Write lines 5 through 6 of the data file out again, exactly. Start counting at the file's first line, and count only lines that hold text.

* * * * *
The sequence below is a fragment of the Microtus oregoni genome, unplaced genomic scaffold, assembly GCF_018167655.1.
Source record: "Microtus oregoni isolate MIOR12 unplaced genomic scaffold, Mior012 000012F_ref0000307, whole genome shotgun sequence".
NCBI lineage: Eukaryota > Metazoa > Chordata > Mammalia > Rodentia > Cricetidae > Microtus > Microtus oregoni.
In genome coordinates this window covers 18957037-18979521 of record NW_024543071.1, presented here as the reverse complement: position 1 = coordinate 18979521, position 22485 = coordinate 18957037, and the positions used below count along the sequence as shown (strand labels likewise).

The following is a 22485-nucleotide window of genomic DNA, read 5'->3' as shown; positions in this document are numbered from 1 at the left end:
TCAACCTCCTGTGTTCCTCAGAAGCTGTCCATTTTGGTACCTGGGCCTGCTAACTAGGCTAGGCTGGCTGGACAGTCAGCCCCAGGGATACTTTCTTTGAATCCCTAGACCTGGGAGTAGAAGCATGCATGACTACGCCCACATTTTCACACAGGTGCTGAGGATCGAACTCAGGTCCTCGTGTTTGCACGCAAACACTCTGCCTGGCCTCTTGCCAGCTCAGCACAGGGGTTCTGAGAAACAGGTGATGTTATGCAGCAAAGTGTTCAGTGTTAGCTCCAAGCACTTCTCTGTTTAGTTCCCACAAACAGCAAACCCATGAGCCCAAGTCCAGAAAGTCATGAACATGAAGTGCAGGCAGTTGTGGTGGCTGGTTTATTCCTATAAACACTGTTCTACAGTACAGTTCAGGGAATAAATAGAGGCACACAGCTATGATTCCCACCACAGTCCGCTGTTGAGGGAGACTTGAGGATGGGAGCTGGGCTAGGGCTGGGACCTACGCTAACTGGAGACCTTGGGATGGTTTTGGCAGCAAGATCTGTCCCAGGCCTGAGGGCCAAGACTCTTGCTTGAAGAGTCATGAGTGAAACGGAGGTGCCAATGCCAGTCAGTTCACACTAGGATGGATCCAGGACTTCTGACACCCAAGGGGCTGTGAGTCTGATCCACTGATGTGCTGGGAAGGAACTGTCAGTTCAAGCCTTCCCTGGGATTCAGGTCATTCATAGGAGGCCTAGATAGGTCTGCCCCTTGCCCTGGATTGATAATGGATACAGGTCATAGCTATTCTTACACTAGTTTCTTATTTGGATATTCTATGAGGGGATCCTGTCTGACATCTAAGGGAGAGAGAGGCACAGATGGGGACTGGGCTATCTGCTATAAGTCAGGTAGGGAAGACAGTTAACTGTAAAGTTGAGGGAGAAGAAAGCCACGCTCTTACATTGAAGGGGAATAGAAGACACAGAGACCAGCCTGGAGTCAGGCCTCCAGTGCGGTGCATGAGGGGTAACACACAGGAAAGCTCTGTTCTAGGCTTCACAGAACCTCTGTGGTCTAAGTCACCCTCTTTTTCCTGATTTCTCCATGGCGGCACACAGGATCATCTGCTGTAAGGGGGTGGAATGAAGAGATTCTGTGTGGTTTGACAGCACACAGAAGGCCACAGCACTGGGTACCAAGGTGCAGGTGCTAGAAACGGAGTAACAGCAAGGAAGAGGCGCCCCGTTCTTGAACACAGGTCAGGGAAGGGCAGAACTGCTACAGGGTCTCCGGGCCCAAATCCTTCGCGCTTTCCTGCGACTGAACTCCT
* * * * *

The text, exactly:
The following is a 22485-nucleotide window of genomic DNA, read 5'->3' as shown; positions in this document are numbered from 1 at the left end:
TCAACCTCCTGTGTTCCTCAGAAGCTGTCCATTTTGGTACCTGGGCCTGCTAACTAGGCTAGGCTGGCTGGACAGTCAGCCCCAGGGATACTTTCTTTGAATCCCTAGACCTGGGAGTAGAAGCATGCATGACTACGCCCACATTTTCACACAGGTGCTGAGGATCGAACTCAGGTCCTCGTGTTTGCACGCAAACACTCTGCCTGGCCTCTTGCCAGCTCAGCACAGGGGTTCTGAGAAACAGGTGATGTTATGCAGCAAAGTGTTCAGTGTTAGCTCCAAGCACTTCTCTGTTTAGTTCCCACAAACAGCAAACCCATGAGCCCAAGTCCAGAAAGTCATGAACATGAAGTGCAGGCAGTTGTGGTGGCTGGTTTATTCCTATAAACACTGTTCTACAGTACAGTTCAGGGAATAAATAGAGGCACACAGCTATGATTCCCACCACAGTCCGCTGTTGAGGGAGACTTGAGGATGGGAGCTGGGCTAGGGCTGGGACCTACGCTAACTGGAGACCTTGGGATGGTTTTGGCAGCAAGATCTGTCCCAGGCCTGAGGGCCAAGACTCTTGCTTGAAGAGTCATGAGTGAAACGGAGGTGCCAATGCCAGTCAGTTCACACTAGGATGGATCCAGGACTTCTGACACCCAAGGGGCTGTGAGTCTGATCCACTGATGTGCTGGGAAGGAACTGTCAGTTCAAGCCTTCCCTGGGATTCAGGTCATTCATAGGAGGCCTAGATAGGTCTGCCCCTTGCCCTGGATTGATAATGGATACAGGTCATAGCTATTCTTACACTAGTTTCTTATTTGGATATTCTATGAGGGGATCCTGTCTGACATCTAAGGGAGAGAGAGGCACAGATGGGGACTGGGCTATCTGCTATAAGTCAGGTAGGGAAGACAGTTAACTGTAAAGTTGAGGGAGAAGAAAGCCACGCTCTTACATTGAAGGGGAATAGAAGACACAGAGACCAGCCTGGAGTCAGGCCTCCAGTGCGGTGCATGAGGGGTAACACACAGGAAAGCTCTGTTCTAGGCTTCACAGAACCTCTGTGGTCTAAGTCACCCTCTTTTTCCTGATTTCTCCATGGCGGCACACAGGATCATCTGCTGTAAGGGGGTGGAATGAAGAGATTCTGTGTGGTTTGACAGCACACAGAAGGCCACAGCACTGGGTACCAAGGTGCAGGTGCTAGAAACGGAGTAACAGCAAGGAAGAGGCGCCCCGTTCTTGAACACAGGTCAGGGAAGGGCAGAACTGCTACAGGGTCTCCGGGCCCAAATCCTTCGCGCTTTCCTGCGACTGAACTCCT